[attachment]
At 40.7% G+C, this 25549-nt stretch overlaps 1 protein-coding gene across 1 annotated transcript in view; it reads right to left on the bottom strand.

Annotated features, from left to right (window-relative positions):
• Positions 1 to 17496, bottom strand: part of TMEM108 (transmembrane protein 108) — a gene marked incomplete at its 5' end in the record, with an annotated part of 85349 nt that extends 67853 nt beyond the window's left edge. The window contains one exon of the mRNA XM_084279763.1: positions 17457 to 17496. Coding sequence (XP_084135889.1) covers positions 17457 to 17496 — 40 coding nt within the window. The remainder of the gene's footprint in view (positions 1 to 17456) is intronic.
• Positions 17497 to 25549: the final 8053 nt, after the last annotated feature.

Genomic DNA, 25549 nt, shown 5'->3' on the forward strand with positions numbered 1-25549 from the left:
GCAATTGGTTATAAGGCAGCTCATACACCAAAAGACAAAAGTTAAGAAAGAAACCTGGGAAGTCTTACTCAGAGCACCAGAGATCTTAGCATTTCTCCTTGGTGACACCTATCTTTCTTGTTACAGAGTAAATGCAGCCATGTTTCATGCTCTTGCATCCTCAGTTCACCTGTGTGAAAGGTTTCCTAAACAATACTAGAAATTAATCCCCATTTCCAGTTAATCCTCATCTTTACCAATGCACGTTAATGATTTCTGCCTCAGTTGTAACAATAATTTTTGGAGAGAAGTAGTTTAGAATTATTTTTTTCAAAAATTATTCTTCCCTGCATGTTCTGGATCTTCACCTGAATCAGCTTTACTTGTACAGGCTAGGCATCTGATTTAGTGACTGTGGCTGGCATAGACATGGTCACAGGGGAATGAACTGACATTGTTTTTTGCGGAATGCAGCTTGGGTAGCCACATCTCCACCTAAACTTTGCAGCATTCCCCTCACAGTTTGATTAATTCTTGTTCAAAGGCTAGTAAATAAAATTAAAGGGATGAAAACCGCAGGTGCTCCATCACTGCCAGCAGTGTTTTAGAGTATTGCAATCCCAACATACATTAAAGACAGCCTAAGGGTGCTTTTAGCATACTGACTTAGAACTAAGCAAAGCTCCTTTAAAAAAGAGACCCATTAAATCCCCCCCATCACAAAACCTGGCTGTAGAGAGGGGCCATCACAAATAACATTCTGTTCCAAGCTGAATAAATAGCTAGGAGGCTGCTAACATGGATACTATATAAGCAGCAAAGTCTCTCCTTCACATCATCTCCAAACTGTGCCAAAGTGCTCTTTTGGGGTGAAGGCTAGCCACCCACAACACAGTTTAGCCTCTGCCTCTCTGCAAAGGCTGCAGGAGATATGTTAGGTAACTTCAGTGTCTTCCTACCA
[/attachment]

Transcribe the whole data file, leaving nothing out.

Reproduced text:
At 40.7% G+C, this 25549-nt stretch overlaps 1 protein-coding gene across 1 annotated transcript in view; it reads right to left on the bottom strand.

Annotated features, from left to right (window-relative positions):
• Positions 1 to 17496, bottom strand: part of TMEM108 (transmembrane protein 108) — a gene marked incomplete at its 5' end in the record, with an annotated part of 85349 nt that extends 67853 nt beyond the window's left edge. The window contains one exon of the mRNA XM_084279763.1: positions 17457 to 17496. Coding sequence (XP_084135889.1) covers positions 17457 to 17496 — 40 coding nt within the window. The remainder of the gene's footprint in view (positions 1 to 17456) is intronic.
• Positions 17497 to 25549: the final 8053 nt, after the last annotated feature.

Genomic DNA, 25549 nt, shown 5'->3' on the forward strand with positions numbered 1-25549 from the left:
GCAATTGGTTATAAGGCAGCTCATACACCAAAAGACAAAAGTTAAGAAAGAAACCTGGGAAGTCTTACTCAGAGCACCAGAGATCTTAGCATTTCTCCTTGGTGACACCTATCTTTCTTGTTACAGAGTAAATGCAGCCATGTTTCATGCTCTTGCATCCTCAGTTCACCTGTGTGAAAGGTTTCCTAAACAATACTAGAAATTAATCCCCATTTCCAGTTAATCCTCATCTTTACCAATGCACGTTAATGATTTCTGCCTCAGTTGTAACAATAATTTTTGGAGAGAAGTAGTTTAGAATTATTTTTTTCAAAAATTATTCTTCCCTGCATGTTCTGGATCTTCACCTGAATCAGCTTTACTTGTACAGGCTAGGCATCTGATTTAGTGACTGTGGCTGGCATAGACATGGTCACAGGGGAATGAACTGACATTGTTTTTTGCGGAATGCAGCTTGGGTAGCCACATCTCCACCTAAACTTTGCAGCATTCCCCTCACAGTTTGATTAATTCTTGTTCAAAGGCTAGTAAATAAAATTAAAGGGATGAAAACCGCAGGTGCTCCATCACTGCCAGCAGTGTTTTAGAGTATTGCAATCCCAACATACATTAAAGACAGCCTAAGGGTGCTTTTAGCATACTGACTTAGAACTAAGCAAAGCTCCTTTAAAAAAGAGACCCATTAAATCCCCCCCATCACAAAACCTGGCTGTAGAGAGGGGCCATCACAAATAACATTCTGTTCCAAGCTGAATAAATAGCTAGGAGGCTGCTAACATGGATACTATATAAGCAGCAAAGTCTCTCCTTCACATCATCTCCAAACTGTGCCAAAGTGCTCTTTTGGGGTGAAGGCTAGCCACCCACAACACAGTTTAGCCTCTGCCTCTCTGCAAAGGCTGCAGGAGATATGTTAGGTAACTTCAGTGTCTTCCTACCA